In 1855 the term of the legislature expired, and it became necessary to have a general election. Howe had not returned from his mission in the United States when the campaign opened throughout the province. It was not believed that his seat in Cumberland was in any danger, and therefore he did not hasten his return with any sense that his presence was necessary in Cumberland county. But it happened that in this election the candidate against him was a certain local doctor named Charles Tupper, who thus for the first time appears upon the political scene in Nova Scotia, in which he afterwards played such a conspicuous part, and for many years later a still more commanding part in the larger arena of federal affairs. Local tradition thus records the circumstances under which Mr. Howe and Dr. Tupper first met in the political arena. It has been already mentioned that Howe was called upon to contest a bye-election in Cumberland in 1852, and it is related that in one of his public gatherings in that county, after he had finished his address, Dr. Tupper, short of stature and then of slender form, came forward and demanded the right to reply. This was received with laughter and jeers by Howe's friends. Mi*. Howe was, as always, disposed to be generous, so he arose and said: "Let us hear the little doctor by all means. I would not be any more affected by anything he might say than by the mewing of yonder kitten," pointing to a cat which was perched upon a fence near by. Having thus secured the right to speak, Dr.' Tupper came forward and plunged at once into a vigorous onslaught in the same trenchant style which characterized him until the latest period of his political career. A gentleman present at the meeting, who was then in political sympathy with Howe, was so far affected by Tupper's vigorous criticisms that he made the remark that "it was possible that Howe would find this little doctor a cat that would scratch his eyes out." The prediction was soon enough fulfilled. At the general election of 1855, Dr. Tupper received the Conservative nomination as a candidate for the county of Cumberland, and conducted his campaign with such force that when the votes were counted it was found that Tupper and his Conservative colleagues were elected, and Howe and his colleagues had been defeated. This was Howe's first defeat in a political election. Mr. Young's government had been handsomely sustained and had a large majority in the new House, and Mr. Howe would retain his office as chairman of the railway board. His defeat, therefore, did not affect in any way his pecuniary prospects, but it was an unexpected and unpleasant incident. He accepted his failure, however, good-naturedly, and attributed it to the fact that he was too late in getting into the county owing to his absence abroad.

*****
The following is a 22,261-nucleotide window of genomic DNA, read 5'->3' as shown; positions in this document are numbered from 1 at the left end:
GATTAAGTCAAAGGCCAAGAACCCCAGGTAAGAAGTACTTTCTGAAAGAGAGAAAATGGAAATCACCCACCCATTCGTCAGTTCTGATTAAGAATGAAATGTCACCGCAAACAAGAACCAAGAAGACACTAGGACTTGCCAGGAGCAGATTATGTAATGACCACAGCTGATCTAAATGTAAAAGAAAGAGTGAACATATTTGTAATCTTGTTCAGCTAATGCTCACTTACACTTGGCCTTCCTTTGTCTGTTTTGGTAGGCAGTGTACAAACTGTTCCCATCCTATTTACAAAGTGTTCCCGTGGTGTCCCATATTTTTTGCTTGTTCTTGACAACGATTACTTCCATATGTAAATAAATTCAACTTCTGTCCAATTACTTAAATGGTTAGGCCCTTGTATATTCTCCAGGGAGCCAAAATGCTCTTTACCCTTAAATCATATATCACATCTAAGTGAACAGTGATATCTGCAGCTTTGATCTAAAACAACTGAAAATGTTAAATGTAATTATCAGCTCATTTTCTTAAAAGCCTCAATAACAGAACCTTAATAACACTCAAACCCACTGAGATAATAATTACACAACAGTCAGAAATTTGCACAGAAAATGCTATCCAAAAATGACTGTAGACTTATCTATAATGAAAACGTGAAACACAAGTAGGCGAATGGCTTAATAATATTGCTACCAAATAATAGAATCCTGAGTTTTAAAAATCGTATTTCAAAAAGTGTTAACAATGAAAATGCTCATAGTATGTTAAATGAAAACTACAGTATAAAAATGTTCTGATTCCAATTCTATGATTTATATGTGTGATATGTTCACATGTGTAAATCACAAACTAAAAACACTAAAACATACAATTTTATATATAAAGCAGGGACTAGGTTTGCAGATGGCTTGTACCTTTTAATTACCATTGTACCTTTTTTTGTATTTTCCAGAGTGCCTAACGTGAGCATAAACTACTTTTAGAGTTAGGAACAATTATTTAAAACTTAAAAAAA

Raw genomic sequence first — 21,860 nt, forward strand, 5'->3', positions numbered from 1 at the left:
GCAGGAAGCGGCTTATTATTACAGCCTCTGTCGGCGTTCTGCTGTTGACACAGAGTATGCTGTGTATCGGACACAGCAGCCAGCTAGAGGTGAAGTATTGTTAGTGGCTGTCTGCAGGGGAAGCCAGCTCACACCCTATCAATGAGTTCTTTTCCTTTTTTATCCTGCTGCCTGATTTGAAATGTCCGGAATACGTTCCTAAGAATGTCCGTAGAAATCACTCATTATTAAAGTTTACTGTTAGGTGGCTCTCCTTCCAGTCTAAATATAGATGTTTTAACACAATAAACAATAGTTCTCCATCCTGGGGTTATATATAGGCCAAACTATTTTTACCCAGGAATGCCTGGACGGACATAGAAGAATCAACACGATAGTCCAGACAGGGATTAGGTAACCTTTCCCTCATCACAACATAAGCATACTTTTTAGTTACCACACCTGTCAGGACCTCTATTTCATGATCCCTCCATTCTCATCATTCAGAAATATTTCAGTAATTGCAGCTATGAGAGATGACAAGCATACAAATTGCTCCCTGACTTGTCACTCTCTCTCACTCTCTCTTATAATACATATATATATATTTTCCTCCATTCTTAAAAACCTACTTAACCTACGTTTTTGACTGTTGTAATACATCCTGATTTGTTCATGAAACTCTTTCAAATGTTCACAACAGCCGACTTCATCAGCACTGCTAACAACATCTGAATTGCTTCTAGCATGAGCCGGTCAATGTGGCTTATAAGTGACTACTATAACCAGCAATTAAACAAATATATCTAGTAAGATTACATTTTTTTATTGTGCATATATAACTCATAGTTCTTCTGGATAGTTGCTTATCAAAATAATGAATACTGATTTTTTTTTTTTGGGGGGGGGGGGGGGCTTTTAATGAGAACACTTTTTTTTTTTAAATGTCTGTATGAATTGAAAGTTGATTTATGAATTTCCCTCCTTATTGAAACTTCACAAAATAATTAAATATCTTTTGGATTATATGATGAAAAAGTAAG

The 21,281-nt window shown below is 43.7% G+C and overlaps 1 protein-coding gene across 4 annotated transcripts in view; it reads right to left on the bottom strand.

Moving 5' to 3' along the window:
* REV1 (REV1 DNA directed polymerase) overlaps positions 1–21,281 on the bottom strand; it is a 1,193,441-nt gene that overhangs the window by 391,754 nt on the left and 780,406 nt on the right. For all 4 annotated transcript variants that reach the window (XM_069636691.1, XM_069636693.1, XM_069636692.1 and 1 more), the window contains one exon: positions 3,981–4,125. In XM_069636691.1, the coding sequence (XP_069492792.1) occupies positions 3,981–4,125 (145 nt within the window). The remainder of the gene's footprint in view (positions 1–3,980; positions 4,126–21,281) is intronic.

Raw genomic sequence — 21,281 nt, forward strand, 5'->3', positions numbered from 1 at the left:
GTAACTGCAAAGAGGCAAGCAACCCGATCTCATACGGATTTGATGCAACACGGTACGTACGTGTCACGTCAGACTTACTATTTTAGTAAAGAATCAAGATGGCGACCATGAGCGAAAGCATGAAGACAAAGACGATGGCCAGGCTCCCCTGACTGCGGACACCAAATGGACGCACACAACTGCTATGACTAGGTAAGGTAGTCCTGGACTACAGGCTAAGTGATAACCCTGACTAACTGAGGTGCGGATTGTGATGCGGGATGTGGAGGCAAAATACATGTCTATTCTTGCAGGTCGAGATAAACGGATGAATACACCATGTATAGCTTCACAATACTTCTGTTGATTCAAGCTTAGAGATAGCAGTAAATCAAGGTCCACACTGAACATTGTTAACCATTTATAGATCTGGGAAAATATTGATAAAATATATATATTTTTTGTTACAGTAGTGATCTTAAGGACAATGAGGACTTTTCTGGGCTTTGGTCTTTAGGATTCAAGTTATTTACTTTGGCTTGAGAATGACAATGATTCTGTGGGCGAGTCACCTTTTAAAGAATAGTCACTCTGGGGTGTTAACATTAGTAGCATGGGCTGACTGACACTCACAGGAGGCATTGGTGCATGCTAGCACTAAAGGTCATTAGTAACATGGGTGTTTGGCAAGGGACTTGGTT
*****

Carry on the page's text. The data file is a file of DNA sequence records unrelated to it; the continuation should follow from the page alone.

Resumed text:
During the session of 1856 Howe was not in his accustomed place in the House of Assembly of Nova Scotia, and it is needless to say that his absence created a great gap. No figure, indeed, could be more missed by the occupants of the galleries. For twenty years he had been the most conspicuous figure in the legislative halls, bringing every variety of genius to bear upon the stirring questions discussed, and it did seem a strange incident to find public discussions going forward in the assembly with no "Joe" Howe to enliven them. In 1856, after the session, Mr. L. M. Wilkins was appointed a judge of the supreme court. His place as provincial secretary was taken by Mr. W. A. Henry, at that time solicitor-general, and Mr. A. G. Archibald became solicitor-general and a member of the executive. Mr. Wilkins's seat in Hants county thereby became vacant, and Howe was presented with a requisition signed by leading men of both political parties asking him to become the representative of that county in the House of Assembly. He accepted, and was returned by acclamation. Once again, therefore, Mr. Howe was in his place as a member of the assembly.

But striking events were to occur before he took his seat in the session of 1857. During the summer of 1856 riots had occurred on the railway. It appears that a body of Irish Catholics had made a savage attack upon the shanty of one Gourley, situated on the line of railway under construction. It is rot necessary to enter into details of the outrage, but unquestionably it was a savage and brutal attack, and a reign of terror was inaugurated. The reason alleged for this attack upon Gourley's shanty was that the owner had made some observations reflecting upon certain tenets and practices of the Roman Catholic Church. The outbreak was not entirely confined to the attack upon Gourley's shanty, but other riots and terrorizing acts were alleged to have been perpetrated by the Irish Catholics employed on the work, and they had given out threats that no Protestant should be allowed employment. Howe, as chairman of the railway board, had proceeded to make personal investigations and take proceedings to bring the rioters to justice, and to secure peace and order along the line, and in pursuit of this he had encountered much that was irritating and calculated to excite deep indignation.